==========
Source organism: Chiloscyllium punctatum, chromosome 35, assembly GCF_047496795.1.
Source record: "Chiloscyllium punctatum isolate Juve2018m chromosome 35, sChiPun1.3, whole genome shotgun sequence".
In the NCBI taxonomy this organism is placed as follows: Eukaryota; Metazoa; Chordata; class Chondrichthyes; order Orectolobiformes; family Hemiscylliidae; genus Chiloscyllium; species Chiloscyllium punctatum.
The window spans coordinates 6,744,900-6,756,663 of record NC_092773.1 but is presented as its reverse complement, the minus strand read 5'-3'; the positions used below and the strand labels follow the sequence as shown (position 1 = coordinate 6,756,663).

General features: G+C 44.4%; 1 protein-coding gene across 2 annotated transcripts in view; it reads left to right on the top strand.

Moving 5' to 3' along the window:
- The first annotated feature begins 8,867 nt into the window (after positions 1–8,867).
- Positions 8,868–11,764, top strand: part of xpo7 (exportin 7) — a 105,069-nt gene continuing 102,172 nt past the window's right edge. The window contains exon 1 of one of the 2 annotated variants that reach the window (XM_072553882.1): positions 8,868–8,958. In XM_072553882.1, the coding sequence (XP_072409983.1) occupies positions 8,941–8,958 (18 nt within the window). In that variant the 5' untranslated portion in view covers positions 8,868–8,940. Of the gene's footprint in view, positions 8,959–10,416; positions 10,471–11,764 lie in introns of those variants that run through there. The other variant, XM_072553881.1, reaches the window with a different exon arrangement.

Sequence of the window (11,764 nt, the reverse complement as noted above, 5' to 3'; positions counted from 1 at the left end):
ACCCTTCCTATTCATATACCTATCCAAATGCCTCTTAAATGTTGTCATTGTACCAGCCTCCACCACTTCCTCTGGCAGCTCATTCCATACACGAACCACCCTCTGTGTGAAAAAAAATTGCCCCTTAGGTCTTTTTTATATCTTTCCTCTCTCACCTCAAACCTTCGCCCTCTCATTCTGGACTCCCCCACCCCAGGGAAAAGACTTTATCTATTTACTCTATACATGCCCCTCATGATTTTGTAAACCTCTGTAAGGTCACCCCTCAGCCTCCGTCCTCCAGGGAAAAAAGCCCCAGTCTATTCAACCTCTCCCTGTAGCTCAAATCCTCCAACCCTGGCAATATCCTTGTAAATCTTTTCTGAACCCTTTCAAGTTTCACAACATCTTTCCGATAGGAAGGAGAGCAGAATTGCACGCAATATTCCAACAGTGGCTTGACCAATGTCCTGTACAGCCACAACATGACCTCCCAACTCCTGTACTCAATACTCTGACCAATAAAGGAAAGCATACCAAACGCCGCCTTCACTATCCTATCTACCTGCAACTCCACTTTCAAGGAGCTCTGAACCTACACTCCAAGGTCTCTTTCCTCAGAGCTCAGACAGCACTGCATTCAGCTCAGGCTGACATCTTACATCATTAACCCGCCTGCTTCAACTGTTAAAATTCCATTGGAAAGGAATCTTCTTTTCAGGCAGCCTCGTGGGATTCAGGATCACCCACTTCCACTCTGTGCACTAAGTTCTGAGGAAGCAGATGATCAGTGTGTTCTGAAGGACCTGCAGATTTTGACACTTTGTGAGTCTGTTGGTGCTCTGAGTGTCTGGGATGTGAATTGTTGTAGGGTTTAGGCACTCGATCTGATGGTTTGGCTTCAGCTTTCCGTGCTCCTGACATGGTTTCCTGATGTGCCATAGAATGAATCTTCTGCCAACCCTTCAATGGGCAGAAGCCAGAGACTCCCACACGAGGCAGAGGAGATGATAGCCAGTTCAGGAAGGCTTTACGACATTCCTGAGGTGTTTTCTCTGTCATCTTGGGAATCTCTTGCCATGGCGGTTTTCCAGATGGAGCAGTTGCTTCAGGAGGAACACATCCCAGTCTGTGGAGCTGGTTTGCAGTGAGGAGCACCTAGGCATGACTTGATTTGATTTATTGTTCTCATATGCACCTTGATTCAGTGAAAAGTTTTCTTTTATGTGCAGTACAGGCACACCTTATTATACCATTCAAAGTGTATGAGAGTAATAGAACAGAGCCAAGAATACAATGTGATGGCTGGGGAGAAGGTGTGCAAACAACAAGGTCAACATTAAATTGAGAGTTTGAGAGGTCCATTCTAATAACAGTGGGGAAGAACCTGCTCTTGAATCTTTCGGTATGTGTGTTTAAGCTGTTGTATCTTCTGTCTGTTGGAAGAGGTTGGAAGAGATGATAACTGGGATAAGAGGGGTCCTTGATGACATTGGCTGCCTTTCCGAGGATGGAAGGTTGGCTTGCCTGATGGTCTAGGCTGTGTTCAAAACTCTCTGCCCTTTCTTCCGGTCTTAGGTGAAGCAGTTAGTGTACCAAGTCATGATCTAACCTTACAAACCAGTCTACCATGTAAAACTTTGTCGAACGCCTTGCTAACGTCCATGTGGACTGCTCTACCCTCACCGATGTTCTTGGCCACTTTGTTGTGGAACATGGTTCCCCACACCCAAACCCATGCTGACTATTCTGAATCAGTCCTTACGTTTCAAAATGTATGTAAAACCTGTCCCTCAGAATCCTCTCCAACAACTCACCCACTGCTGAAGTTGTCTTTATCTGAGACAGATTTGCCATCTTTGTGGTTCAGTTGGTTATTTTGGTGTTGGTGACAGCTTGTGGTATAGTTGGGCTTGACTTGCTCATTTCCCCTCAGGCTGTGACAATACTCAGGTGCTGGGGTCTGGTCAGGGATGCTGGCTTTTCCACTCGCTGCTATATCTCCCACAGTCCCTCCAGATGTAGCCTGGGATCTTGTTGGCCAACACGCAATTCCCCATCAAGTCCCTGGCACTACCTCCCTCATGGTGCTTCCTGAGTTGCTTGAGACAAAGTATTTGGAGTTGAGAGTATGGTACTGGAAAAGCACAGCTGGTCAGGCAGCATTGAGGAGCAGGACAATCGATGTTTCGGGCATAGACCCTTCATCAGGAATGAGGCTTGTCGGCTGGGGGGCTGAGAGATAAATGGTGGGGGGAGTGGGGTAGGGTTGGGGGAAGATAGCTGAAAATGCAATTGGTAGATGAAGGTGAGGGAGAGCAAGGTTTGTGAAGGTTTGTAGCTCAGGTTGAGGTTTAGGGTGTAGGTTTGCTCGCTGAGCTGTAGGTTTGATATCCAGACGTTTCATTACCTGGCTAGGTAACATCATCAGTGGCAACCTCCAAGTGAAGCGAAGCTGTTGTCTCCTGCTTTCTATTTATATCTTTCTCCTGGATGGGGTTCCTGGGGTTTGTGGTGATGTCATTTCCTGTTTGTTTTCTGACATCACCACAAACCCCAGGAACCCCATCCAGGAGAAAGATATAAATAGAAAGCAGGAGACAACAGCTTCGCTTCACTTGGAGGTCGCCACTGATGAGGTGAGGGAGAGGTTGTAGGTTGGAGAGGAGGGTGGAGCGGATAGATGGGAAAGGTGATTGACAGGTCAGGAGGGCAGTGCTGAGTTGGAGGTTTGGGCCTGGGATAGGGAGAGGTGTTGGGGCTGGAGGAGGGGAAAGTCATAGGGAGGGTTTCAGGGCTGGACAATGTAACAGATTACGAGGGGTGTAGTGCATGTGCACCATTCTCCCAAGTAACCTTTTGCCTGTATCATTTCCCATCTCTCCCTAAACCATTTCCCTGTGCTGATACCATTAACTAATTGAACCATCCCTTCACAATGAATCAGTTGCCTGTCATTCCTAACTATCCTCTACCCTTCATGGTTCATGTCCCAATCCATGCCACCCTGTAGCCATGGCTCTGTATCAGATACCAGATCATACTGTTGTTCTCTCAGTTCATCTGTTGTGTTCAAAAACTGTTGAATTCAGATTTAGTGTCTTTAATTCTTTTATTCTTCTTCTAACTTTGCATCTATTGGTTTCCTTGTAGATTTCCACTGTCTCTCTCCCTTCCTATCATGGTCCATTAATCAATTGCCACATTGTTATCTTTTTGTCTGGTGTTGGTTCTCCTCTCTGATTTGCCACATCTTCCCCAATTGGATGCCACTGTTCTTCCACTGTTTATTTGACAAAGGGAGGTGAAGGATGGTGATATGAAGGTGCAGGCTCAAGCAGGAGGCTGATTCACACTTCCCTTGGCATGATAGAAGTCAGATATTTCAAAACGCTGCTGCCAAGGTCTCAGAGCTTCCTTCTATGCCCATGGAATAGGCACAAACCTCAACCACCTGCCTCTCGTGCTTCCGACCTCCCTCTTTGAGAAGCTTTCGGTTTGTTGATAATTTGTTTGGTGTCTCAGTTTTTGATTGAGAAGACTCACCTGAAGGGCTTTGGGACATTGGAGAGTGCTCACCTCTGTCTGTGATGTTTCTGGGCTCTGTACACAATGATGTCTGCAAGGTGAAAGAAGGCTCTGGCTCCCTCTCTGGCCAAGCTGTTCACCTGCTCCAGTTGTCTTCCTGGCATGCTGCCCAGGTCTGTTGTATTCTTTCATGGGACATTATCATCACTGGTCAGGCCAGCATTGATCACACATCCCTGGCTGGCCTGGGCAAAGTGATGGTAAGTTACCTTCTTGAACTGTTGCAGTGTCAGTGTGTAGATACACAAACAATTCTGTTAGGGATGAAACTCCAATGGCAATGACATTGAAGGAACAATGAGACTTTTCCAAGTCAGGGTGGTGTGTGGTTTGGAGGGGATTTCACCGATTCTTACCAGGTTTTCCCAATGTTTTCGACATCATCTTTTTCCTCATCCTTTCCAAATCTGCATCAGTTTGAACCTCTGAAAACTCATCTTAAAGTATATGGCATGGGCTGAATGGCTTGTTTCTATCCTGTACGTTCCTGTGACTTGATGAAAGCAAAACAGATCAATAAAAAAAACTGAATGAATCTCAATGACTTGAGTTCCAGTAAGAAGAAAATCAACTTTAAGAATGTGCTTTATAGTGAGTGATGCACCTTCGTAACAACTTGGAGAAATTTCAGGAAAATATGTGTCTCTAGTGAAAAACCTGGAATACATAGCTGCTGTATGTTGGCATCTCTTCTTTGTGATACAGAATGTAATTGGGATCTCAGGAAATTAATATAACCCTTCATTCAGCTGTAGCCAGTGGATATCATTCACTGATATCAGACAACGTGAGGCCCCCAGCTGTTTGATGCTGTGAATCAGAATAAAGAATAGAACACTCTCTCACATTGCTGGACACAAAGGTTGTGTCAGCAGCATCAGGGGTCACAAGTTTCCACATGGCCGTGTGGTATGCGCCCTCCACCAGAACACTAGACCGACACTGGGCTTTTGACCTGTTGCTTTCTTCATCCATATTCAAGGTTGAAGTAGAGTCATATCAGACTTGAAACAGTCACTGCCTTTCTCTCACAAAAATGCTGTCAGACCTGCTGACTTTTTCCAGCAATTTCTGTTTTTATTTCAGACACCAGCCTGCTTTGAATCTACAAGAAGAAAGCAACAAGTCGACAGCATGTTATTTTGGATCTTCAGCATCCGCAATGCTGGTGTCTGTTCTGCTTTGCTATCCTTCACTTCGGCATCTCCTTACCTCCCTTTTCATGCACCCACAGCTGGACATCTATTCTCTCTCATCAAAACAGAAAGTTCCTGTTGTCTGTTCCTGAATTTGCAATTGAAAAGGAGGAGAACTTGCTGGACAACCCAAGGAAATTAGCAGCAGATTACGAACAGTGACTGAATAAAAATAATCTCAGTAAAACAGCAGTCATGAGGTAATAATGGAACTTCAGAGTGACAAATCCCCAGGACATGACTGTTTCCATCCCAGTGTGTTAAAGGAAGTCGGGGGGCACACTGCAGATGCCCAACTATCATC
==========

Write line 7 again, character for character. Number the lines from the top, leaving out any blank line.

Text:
- The first annotated feature begins 8,867 nt into the window (after positions 1–8,867).